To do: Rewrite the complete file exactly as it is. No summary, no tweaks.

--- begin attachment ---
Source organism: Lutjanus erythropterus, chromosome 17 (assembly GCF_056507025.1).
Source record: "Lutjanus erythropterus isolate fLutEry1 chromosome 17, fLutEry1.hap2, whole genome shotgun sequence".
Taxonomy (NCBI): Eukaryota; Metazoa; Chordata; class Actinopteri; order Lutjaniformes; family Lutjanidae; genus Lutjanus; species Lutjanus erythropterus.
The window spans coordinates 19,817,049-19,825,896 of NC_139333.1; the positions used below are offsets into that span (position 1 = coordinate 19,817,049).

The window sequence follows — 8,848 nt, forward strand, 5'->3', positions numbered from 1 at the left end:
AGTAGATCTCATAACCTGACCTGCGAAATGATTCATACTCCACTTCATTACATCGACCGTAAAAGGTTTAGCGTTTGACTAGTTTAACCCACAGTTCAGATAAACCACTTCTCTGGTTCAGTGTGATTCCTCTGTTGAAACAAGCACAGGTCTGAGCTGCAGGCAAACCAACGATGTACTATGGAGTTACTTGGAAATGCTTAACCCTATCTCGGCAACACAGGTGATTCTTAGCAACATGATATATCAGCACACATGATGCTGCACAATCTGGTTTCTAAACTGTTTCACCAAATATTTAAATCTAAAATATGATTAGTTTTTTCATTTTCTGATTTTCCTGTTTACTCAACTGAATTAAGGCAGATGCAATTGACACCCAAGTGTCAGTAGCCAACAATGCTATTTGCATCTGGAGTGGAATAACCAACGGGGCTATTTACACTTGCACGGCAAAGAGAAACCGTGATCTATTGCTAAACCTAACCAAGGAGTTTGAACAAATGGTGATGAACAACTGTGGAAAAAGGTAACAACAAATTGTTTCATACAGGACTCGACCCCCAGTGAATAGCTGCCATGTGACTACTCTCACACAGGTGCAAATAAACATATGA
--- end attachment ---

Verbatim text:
Source organism: Lutjanus erythropterus, chromosome 17 (assembly GCF_056507025.1).
Source record: "Lutjanus erythropterus isolate fLutEry1 chromosome 17, fLutEry1.hap2, whole genome shotgun sequence".
Taxonomy (NCBI): Eukaryota; Metazoa; Chordata; class Actinopteri; order Lutjaniformes; family Lutjanidae; genus Lutjanus; species Lutjanus erythropterus.
The window spans coordinates 19,817,049-19,825,896 of NC_139333.1; the positions used below are offsets into that span (position 1 = coordinate 19,817,049).

The window sequence follows — 8,848 nt, forward strand, 5'->3', positions numbered from 1 at the left end:
AGTAGATCTCATAACCTGACCTGCGAAATGATTCATACTCCACTTCATTACATCGACCGTAAAAGGTTTAGCGTTTGACTAGTTTAACCCACAGTTCAGATAAACCACTTCTCTGGTTCAGTGTGATTCCTCTGTTGAAACAAGCACAGGTCTGAGCTGCAGGCAAACCAACGATGTACTATGGAGTTACTTGGAAATGCTTAACCCTATCTCGGCAACACAGGTGATTCTTAGCAACATGATATATCAGCACACATGATGCTGCACAATCTGGTTTCTAAACTGTTTCACCAAATATTTAAATCTAAAATATGATTAGTTTTTTCATTTTCTGATTTTCCTGTTTACTCAACTGAATTAAGGCAGATGCAATTGACACCCAAGTGTCAGTAGCCAACAATGCTATTTGCATCTGGAGTGGAATAACCAACGGGGCTATTTACACTTGCACGGCAAAGAGAAACCGTGATCTATTGCTAAACCTAACCAAGGAGTTTGAACAAATGGTGATGAACAACTGTGGAAAAAGGTAACAACAAATTGTTTCATACAGGACTCGACCCCCAGTGAATAGCTGCCATGTGACTACTCTCACACAGGTGCAAATAAACATATGA